produced this selection.

William G. Cutler's History of the State of Kansas
was first published in 1883 by A. T. Andreas, Chicago, IL.


PART 1: Location and General Features | Map of Harvey County | Population | Early Settlement
PART 2: County Organization | County Schools and Agricultural Society | Newton | General History | Municipal History | The Press and the Schools | Churches
PART 3: Societies | Banks, Hotels, Etc. | Manufactures | Biographical Sketches (Ashbaugh - Burkholder)
PART 4: Biographical Sketches (Campbell - Grove)
PART 5: Biographical Sketches (Hall - Luhn)
PART 6: Biographical Sketches (McCarthy - Norton)
PART 7: Biographical Sketches (Perkins - Yonkers)
PART 8: Sedgwick City | Biographical Sketches (Congdon - Kemper)
PART 9: Biographical Sketches (Massey - Wellman) | Halstead
PART 10: Biographical Sketches (Brown - Philbrick)
PART 11: Biographical Sketches (Ray - White) | Burrton
PART 12: Biographical Sketches | Walton | Biographical Sketches
PART 13: Pleasant Township | Highland Township
PART 14: Darlington Township
PART 15: Richland Township
PART 16: Macon Township (Akin - Owen)
PART 17: Macon Township (Patterson - Vetters) | Lakin Township
PART 18: Lake Township | Emma Township | Garden Township


Harvey County is situated on the eastern line of the central belt of counties in the State, about seventy five miles north of the Indian territory, and about one hundred and ten miles south of the Nebraska State line, being only about thirty miles in a southeasterly direction from the geographical center of the State. It is bounded on the north by McPherson and Marion; east, Marion and Butler; south, Sedgwick, and on the west by Reno County. The county contains fifteen congressional townships, is thirty miles from east to west, eighteen from north to south, and ranks fourth in being one of the smallest counties in the state. Harvey is also the center of population in the "Garden of Kansas" and it chances are favorable that with its superior advantages it will become, eventually, the center of population in the State.

The surface soil of Harvey is similar to that of other counties in the immediate vicinity, being a rich, black sandy loam, strongly impregnated with gypsum and lime, and varies in depth upon the uplands from two to ten feet, and upon the bottoms from three to thirty feet. The subsoil is very porous and underlaid with gypsum, which accounts for its remarkable productiveness. The entire county slopes gently to the southeast, about one half being upland and the remainder being equally divided between first and second bottom.

Harvey is one of the best watered counties in the state. the great Arkansas River flow through the southwestern corner, while the Little Arkansas enters the county from the north and flows southeast through the townships of Alta, Garden, Halstead, Lakin and Sedgwick. Tributary to this stream, and watering various parts of the county, are Turkey, Black Kettle, Kisawa, Sand, Jester, the three Emmets and Gooseberry creeks. In addition to these there are Doyle, Wildcat, Gypsum, Gester and two branches of the West White River, important tributaries of Walnut River. These streams are, in all seasons of the year, fed by numerous springs and minor tributaries. Between the two rivers are found several beautiful lakes, which afford abundance of pure water. from ten to fifteen feet on the bottoms, which never overflow, and from twenty to forty feet on the uplands, is the usual depth for sinking wells.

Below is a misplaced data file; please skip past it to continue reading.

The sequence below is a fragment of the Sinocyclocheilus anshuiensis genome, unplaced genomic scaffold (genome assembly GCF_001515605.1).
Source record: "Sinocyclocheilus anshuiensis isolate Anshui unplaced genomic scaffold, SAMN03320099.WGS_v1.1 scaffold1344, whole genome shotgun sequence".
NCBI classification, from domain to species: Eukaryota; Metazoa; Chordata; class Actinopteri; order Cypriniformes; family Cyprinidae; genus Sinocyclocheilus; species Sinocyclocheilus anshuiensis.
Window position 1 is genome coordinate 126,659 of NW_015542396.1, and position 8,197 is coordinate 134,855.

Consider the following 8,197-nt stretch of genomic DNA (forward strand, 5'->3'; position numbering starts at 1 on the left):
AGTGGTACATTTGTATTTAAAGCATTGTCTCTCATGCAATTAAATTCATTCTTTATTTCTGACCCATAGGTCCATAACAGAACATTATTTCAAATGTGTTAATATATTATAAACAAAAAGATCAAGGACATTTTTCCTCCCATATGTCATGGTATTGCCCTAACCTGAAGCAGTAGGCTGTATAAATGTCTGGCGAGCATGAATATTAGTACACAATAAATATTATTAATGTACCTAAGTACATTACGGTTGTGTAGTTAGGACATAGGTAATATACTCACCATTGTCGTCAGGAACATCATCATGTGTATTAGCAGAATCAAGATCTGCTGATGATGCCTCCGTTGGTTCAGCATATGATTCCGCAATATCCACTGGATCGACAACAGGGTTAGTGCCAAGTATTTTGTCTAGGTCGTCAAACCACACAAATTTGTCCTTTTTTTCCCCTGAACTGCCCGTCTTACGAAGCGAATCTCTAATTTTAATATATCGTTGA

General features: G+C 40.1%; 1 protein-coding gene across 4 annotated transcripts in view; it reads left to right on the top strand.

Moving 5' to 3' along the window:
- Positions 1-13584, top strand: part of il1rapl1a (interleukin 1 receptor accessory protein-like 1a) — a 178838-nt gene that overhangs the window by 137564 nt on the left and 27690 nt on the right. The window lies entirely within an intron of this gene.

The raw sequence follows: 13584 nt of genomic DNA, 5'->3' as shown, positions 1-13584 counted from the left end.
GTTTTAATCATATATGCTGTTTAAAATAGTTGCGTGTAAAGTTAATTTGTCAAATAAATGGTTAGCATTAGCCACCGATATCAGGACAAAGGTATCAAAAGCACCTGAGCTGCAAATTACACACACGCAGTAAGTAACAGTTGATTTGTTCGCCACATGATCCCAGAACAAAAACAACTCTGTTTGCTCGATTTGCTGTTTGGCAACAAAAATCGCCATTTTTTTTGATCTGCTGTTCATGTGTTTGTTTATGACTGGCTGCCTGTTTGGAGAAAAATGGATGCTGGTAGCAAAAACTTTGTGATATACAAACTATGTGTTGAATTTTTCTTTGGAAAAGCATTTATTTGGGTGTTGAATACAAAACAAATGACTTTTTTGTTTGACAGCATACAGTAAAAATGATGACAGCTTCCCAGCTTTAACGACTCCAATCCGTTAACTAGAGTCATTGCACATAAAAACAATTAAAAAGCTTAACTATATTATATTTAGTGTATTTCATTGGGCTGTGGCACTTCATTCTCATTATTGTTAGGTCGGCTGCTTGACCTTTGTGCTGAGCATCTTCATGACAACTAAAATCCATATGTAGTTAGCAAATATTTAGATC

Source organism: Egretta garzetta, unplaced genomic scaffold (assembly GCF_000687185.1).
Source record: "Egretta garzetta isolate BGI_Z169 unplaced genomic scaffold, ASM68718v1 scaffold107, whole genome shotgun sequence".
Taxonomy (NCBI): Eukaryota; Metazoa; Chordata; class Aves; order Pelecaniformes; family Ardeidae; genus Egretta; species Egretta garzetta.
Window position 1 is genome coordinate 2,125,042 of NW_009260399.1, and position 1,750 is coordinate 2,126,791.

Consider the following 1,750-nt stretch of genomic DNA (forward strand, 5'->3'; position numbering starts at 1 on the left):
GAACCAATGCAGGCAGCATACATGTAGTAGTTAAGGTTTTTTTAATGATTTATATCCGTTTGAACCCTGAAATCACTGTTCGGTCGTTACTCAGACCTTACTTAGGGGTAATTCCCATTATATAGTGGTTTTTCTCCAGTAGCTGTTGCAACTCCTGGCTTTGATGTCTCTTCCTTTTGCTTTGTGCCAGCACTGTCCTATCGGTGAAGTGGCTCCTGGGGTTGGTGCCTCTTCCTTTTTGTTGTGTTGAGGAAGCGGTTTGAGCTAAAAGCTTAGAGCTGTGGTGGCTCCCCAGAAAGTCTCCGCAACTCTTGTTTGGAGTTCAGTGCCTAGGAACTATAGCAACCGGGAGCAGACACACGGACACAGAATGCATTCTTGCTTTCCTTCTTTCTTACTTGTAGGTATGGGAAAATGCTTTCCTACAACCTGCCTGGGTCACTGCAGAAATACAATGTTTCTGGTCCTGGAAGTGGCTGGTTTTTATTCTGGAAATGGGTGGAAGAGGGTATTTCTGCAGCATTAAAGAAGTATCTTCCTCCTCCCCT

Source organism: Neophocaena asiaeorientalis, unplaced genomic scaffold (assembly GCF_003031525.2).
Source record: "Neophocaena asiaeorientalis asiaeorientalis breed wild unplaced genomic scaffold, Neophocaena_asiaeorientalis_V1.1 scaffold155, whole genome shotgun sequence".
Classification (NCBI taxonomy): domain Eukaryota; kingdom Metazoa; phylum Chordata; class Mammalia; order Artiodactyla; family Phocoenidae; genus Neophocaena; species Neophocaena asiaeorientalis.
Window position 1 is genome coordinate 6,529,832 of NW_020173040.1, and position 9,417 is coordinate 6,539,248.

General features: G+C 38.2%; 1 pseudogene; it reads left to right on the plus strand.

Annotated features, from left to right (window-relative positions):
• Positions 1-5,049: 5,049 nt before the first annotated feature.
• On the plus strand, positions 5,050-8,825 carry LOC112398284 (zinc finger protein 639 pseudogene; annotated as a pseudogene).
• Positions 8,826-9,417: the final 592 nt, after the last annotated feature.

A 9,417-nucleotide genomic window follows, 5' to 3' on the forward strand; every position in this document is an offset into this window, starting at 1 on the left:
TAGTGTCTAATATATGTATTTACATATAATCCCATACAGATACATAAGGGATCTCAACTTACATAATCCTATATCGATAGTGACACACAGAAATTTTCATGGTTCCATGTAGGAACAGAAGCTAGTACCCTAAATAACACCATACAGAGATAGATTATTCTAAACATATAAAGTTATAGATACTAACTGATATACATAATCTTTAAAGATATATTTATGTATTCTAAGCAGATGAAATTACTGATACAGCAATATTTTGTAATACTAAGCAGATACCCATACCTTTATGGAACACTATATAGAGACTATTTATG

With an altitude of 1,500 feet above sea level, and its latitudinal location being traversed from east to west by the 38th parallel of north latitude, Harvey County has a climate similar to that of Central Kentucky, Southern Virginia and Delaware. No malaria is noticeable, and with short winters and summers soothed by the everlasting Kansas zephyr, diseases peculiar to damp climates are never contracted. From the nature of the soil and climate, all products common to the North and south can be raised here, including grains, cereals, grasses and fruits.

A few statistical points as to Harvey County's prosperity show that out of 345,600 acres, 208,472 acres are in farms; assessed value on taxable property in county, $2,183,141.64; value of animals slaughtered, 1879 -- $42,141; 1881 -- $120,493; wool clip, 1878, 8,040 pounds;1879, 13,134 pounds; 1881, 32,116 pounds; artificial forest in county, 2,500 acres. In 1874 there were 1,568 acres planted in winter wheat, which yielded 25,068 bushels, and in the same year 3, 590 acres of spring wheat, yielding 48,104 bushels. In 1882 there were 49,748 acres in winter wheat, yielding 1,243,700 bushels, and only 443 acres of spring wheat, yielding 5,316 bushels. In 1874, out of 13,178 acres of corn planted, 65,890 bushels were harvested. In 1882 4,836 acres in cultivation, yielded 337,440 bushels. other products have increased in proportion. Population in 1875, 5,046; in 1880, 11,454; increase in five years, 6,408; in 1882 11,486; increase in seven years 6,440.